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Headstrong Girls and Dependent Boys: Gender Differences in the Labor Market Returns to Child Behavior

Robert Kaestner () and Ofer Malamud

No 29509, NBER Working Papers from National Bureau of Economic Research, Inc

Abstract: The authors use data from the Children of the National Longitudinal Survey of Youth (C-NLSY79) to examine gender differences in the associations between child behavioral problems and early adult earnings. They find large and significant earnings penalties for women who exhibited more headstrong behavior and for men who exhibited more dependent behavior as children. In contrast, there are no penalties for men who were headstrong or for women who were dependent. While other child behavioral problems are also associated with labor market earnings, their associations are not significantly different by gender. The gender differences in headstrong and dependent behavior are not explained by education, marriage, depression, self-esteem, health, or adult personality traits. However, one potential explanation is that these gender differences are a consequence of deviations from gender norms and stereotypes in the workplace.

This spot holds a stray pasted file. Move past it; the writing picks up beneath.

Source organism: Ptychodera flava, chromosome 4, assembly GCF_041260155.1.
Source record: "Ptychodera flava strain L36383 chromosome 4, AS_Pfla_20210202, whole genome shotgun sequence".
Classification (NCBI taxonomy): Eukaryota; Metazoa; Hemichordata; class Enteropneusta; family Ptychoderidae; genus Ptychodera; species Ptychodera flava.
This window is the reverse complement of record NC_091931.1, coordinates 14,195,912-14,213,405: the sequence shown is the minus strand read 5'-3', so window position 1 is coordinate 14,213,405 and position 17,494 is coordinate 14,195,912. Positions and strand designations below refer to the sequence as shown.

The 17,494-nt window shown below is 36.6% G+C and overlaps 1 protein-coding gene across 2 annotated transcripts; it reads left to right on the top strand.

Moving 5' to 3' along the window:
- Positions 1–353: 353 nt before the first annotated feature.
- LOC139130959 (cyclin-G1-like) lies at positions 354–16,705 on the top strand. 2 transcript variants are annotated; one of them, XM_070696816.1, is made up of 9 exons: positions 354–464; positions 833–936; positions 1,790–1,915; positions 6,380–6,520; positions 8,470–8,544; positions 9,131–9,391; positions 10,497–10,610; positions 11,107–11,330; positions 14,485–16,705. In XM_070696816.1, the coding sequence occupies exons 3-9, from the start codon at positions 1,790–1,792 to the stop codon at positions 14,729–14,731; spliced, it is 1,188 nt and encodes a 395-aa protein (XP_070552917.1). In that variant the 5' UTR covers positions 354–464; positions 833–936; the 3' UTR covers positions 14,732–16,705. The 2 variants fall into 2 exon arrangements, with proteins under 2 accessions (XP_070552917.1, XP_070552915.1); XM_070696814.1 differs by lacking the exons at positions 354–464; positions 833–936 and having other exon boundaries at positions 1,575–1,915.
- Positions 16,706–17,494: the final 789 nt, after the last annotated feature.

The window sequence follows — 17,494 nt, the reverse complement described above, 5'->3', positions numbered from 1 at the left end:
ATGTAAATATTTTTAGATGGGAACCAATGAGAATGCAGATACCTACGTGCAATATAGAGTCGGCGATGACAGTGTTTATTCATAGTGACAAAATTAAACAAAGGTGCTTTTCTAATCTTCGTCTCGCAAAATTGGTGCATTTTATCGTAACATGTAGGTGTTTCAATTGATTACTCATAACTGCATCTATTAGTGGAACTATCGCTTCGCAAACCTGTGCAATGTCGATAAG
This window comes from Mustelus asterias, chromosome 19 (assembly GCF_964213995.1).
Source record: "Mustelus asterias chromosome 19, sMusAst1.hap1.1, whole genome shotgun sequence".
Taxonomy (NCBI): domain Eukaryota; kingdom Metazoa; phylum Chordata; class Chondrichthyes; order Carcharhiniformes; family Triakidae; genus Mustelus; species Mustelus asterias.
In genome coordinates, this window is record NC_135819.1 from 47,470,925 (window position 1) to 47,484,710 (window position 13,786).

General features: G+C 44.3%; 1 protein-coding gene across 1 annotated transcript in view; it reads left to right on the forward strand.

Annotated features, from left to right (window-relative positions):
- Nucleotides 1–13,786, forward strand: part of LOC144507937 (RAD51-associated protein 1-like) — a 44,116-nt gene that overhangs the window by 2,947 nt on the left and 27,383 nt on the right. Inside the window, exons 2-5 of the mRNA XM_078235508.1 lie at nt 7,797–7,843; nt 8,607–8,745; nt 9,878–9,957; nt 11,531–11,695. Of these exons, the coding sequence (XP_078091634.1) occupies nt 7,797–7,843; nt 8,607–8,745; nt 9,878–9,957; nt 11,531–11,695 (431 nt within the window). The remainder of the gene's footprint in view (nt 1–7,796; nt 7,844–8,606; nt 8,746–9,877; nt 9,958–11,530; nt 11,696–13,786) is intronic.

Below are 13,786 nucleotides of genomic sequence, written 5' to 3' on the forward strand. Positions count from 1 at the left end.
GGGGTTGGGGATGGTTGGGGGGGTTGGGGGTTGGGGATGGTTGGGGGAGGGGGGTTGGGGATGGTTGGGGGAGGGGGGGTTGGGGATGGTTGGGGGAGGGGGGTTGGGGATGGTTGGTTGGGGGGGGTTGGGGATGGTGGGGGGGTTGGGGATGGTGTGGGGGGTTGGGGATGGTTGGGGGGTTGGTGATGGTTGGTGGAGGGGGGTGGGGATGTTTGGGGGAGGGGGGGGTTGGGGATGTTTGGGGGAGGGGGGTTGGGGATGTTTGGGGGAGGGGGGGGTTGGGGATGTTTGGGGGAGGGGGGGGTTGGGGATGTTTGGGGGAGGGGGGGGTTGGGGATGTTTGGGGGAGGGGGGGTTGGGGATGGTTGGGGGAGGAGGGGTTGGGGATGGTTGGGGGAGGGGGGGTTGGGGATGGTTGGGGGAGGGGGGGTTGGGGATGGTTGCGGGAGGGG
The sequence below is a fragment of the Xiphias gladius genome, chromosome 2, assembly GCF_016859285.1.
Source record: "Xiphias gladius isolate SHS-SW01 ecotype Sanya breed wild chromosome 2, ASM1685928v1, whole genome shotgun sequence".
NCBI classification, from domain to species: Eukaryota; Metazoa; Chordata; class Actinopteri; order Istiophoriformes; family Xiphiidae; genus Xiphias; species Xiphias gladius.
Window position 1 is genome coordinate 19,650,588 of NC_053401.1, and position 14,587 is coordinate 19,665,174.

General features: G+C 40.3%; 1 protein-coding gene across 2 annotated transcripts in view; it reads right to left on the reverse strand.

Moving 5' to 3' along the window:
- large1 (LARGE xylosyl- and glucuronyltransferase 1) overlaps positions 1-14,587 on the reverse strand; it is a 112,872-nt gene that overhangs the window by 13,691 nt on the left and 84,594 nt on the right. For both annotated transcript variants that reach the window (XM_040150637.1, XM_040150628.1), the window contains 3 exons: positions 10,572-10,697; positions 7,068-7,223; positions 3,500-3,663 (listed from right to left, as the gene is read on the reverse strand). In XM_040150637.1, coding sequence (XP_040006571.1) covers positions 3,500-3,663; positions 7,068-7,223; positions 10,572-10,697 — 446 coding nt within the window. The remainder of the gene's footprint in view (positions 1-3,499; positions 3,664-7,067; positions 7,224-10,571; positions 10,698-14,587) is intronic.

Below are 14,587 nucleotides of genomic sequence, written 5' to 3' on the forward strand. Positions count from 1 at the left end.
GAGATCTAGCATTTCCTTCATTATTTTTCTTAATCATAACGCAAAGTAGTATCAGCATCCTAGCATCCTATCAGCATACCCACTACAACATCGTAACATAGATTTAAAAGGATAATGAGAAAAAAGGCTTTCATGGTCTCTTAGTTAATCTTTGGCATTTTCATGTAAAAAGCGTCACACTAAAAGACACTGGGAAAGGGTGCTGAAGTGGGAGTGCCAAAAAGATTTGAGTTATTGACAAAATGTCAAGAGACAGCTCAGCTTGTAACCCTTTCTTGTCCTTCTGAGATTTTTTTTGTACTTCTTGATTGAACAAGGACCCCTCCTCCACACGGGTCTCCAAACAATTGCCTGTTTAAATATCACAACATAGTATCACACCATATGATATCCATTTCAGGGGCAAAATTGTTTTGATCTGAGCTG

JEL-codes: J16 J24 (search for similar items in EconPapers)
Date: 2021-11
New Economics Papers: this item is included in nep-gen, nep-hea and nep-lma
Note: CH ED LS
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Published as Robert Kaestner & Ofer Malamud, 2023. "Headstrong Girls and Dependent Boys: Gender Differences in the Labor Market Returns to Child Behavior," ILR Review, vol 76(1), pages 112-134.

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